NK cell cytotoxic activity was reduced in the CFS/ME cohort compared to the NFC. The significant reduction of ERK1/2 in CD56dimCD16+ NK cells may disrupt intracellular signalling required for secretory granule polarisation through the MAPK pathway. As the MAPK cascade integrates signals received from the cell surface, the pathway is subject to complex regulatory and feedback mechanisms which may contribute to the reduction observed in ERK1/2 from CFS/ME patients [46, 53]. ERK1/2 is under constant regulation which also functions to determine specificity of ERK1/2 to target the secretory granules in cytotoxic NK cells [14, 15, 46, 53]. Regulatory mechanisms of ERK1/2 include phosphatases MKP3 and MKPX which dephosphorylate protein tyrosine kinases to inhibit activation [46, 53]. Receptor desensitisation and dissociation of the receptor-ligand interaction changes the strength and duration of activation signals [46, 53]. Scaffold proteins and subcellular localisation of the cascade regulate phosphorylation by directing ERK1/2 to target substrates in the cytoplasm or nucleus [46, 53]. The integration and crosstalk of ERK1/2 with other signalling pathways also acts as a feedback mechanism to regulate phosphorylation levels [46, 53]. As ERK1/2 is subject to a number of distinct mechanisms of regulation, further investigations in CD56dimCD16+ NK cells from CFS/ME patients are required to determine if these regulatory mechanisms contribute to reduce ERK1/2 phosphorylation.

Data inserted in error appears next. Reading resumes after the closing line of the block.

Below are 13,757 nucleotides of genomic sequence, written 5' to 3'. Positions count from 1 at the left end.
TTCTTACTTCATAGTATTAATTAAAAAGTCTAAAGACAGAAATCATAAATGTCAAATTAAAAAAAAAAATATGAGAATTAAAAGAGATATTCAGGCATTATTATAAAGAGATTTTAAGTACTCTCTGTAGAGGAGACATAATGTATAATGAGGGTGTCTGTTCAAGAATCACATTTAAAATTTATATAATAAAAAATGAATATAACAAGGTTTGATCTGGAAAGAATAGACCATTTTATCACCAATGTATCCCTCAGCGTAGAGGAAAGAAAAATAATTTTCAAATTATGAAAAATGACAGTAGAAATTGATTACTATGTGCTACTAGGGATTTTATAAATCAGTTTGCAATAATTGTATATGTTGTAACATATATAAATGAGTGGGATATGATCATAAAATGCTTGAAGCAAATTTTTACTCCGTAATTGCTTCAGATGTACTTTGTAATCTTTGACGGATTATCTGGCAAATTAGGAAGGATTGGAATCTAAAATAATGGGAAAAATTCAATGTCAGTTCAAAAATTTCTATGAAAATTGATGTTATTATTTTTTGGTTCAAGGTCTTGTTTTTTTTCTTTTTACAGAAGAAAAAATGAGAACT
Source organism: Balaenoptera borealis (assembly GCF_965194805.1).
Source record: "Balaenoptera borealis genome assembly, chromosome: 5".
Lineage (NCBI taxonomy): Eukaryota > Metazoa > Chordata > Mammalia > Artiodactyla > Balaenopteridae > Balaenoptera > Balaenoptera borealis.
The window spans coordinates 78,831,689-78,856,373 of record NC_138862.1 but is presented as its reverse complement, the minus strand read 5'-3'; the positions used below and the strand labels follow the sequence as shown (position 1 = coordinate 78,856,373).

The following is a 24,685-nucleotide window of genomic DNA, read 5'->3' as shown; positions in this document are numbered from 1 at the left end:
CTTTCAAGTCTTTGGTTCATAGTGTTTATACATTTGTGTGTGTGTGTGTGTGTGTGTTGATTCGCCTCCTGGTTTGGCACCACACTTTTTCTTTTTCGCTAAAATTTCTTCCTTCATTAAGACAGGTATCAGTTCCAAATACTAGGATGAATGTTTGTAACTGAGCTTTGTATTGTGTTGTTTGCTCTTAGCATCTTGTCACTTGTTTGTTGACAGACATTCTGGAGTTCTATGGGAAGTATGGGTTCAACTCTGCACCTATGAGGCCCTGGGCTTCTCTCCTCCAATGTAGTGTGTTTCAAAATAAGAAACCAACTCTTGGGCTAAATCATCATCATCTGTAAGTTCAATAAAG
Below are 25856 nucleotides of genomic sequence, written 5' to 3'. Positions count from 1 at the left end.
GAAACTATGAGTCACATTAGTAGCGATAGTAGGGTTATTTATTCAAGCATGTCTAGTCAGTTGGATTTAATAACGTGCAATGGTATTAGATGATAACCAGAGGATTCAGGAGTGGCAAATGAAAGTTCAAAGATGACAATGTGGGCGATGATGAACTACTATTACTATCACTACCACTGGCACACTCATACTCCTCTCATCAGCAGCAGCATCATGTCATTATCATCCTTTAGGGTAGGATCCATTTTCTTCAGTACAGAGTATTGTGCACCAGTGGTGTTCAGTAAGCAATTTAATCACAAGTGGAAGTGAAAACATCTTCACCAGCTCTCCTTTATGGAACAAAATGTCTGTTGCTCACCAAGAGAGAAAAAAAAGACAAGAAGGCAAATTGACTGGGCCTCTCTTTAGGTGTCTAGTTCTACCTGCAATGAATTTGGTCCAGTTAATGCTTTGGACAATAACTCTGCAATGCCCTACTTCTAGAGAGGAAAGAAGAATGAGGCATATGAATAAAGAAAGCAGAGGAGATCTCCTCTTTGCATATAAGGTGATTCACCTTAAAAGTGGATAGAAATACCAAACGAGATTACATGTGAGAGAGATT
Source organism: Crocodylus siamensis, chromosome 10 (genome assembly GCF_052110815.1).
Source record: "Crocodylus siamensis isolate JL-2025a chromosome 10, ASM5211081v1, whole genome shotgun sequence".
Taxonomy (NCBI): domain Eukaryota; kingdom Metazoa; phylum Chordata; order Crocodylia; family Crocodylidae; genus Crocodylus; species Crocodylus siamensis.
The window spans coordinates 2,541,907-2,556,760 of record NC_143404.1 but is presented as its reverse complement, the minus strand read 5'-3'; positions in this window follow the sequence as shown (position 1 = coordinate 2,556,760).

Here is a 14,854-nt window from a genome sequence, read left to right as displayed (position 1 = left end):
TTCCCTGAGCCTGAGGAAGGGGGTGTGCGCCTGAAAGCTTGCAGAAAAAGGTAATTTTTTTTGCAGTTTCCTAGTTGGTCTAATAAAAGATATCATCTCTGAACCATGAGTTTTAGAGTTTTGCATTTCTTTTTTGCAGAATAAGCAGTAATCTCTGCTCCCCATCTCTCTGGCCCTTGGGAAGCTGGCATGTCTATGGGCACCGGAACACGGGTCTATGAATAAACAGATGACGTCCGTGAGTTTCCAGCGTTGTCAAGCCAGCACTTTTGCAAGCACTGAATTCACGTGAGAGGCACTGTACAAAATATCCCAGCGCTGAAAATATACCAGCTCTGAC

Degranulation of cytotoxic NK cells was measured to investigate if potential impairments in intracellular signalling through ERK1/2 contribute to reduced cytotoxic activity in CFS/ME patients. Whilst no significant differences were observed in NK cell surface expression of CD107a and CD107b, CD56dimCD16+ NK cells from CFS/ME patients displayed increased CD107a following K562 stimulation. In support of this current finding, we have previously reported a significant increase in CD107a on NK cells following K562 stimulation in a larger cohort of CFS/ME patients . This finding suggests that the reduction in ERK1/2 may delay movement of the secretory granule and MTOC towards the immune synapse but does not prevent degranulation [14, 15]. Increased degranulation of CD56dimCD16+ NK cells from CFS/ME patients suggests the cells may be under a continuum of activation due to an inability to induce cytotoxic lysis and subsequent removal of the target cells .